Me: I see that you have two more books in this series as well (“When Your Monkeys Won’t Go to Bed” and “When Your Llama Needs a Haircut”). What gave you the idea for this series?

Susanna: I have 5 children. Enough said.  =)

But seriously.

I have a child who refused to bathe to the point of hyperventilating when she was 21 months old.

I have a child who hated getting his hair cut and would run screaming from the barber chair.

And I have many children who object to bedtime and occasionally get the sniffles.

So all of these stories came right out of my life, as I think is quite often the case for writers. Certainly for me!

Bearing in mind that these stories are about things that kids often find objectionable, I wanted plenty of humor. And I also wanted the child in the story to be in the power position – to be the one in control – because that is something we all long for in real life but don’t always have. Especially when we’re little. =)

Me: Oh my goodness!  Hyperventilating about baths! What is one thing that surprised you in writing these stories?

Susanna: One thing that surprised me when writing these stories was how visually I saw them. I always think visually when I’m writing, but these stories had more art notes than I’d ever included before. The text is quite brief (for me) =) and much of the humor is dependent on being shown in the art without being stated.

Me: And amazing art it is too!  (Again, MORE on that in a minute!) What does your writing process look like?

Susanna: I think calling it a “process” is a bit generous! =) Does walking in circles around my house and staring out the window count? =) ice cream sundaeActually, a lot of my writing is “pre-writing” – what my son, when he was five, would have called his “thinking time.” I am always open to ideas. Many of them sail right on through without enough substance to hold my attention. But some of them feel like they have potential. Those ones stick… but they have to roll around in my head for a while until they find magnetic north and make their direction known. The sticky ones are helped significantly by washing dishes, vacuuming, showering, driving, or taking long walks with the dogs – anything where my hands are busy and my mind is free. At a moment when I have absolutely no way of writing them down, they will suddenly beg to be captured! So I rehearse the ideas in my head along with any lines of story I think up until I can get to a writing implement of some kind. I write my first draft long hand on paper. Then I type it into the computer, revising as I go. Then I “save as” and rewrite/revise some more. I do that anywhere from once to about 100 times. =) There is a lot of chocolate involved. Also, coffee. Also some gnashing of teeth and rending of garments when things aren’t going well. And, usually, more chocolate. =)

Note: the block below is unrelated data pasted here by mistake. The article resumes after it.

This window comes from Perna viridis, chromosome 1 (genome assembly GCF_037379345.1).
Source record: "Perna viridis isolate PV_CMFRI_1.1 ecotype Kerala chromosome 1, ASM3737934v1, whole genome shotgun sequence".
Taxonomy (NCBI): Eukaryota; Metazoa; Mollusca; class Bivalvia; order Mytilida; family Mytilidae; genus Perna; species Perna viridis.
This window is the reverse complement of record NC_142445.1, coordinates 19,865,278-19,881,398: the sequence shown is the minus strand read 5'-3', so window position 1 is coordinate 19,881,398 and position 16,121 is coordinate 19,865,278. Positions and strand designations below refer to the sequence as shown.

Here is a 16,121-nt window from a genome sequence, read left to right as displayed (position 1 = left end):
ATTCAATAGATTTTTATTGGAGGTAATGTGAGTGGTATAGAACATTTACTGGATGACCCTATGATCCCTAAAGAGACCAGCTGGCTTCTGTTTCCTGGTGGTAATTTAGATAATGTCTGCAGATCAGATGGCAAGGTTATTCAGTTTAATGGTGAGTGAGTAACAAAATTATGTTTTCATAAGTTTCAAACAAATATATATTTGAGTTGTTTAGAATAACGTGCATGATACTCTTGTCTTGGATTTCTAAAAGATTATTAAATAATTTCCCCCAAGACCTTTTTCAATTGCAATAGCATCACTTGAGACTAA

Me: Any advice for other picture book writers?

Susanna: I’m afraid I don’t have anything pithy or original to say. My advice is probably the same as everyone else’s that you’ve heard a million times. But in case you’re new to this, and you haven’t heard it a million times here are Susanna’s Baker’s Dozen Rules for Picture Book Writers:

  1. Read a lot of current picture books and get a feel for the market – what’s popular, what sells, what appeals to librarians, parents, teachers, and kids.
  2. Read books on the craft of writing. Two excellent ones are Ann Whitford Paul’s Writing Picture Books and Linda Ashman’s Nuts And Bolts Guide To Writing Picture Books.
  3. Take some writing classes if you can – in real life or online. There are lots of good ones.
  4. Write.
  5. Write some more.
  6. Write some more!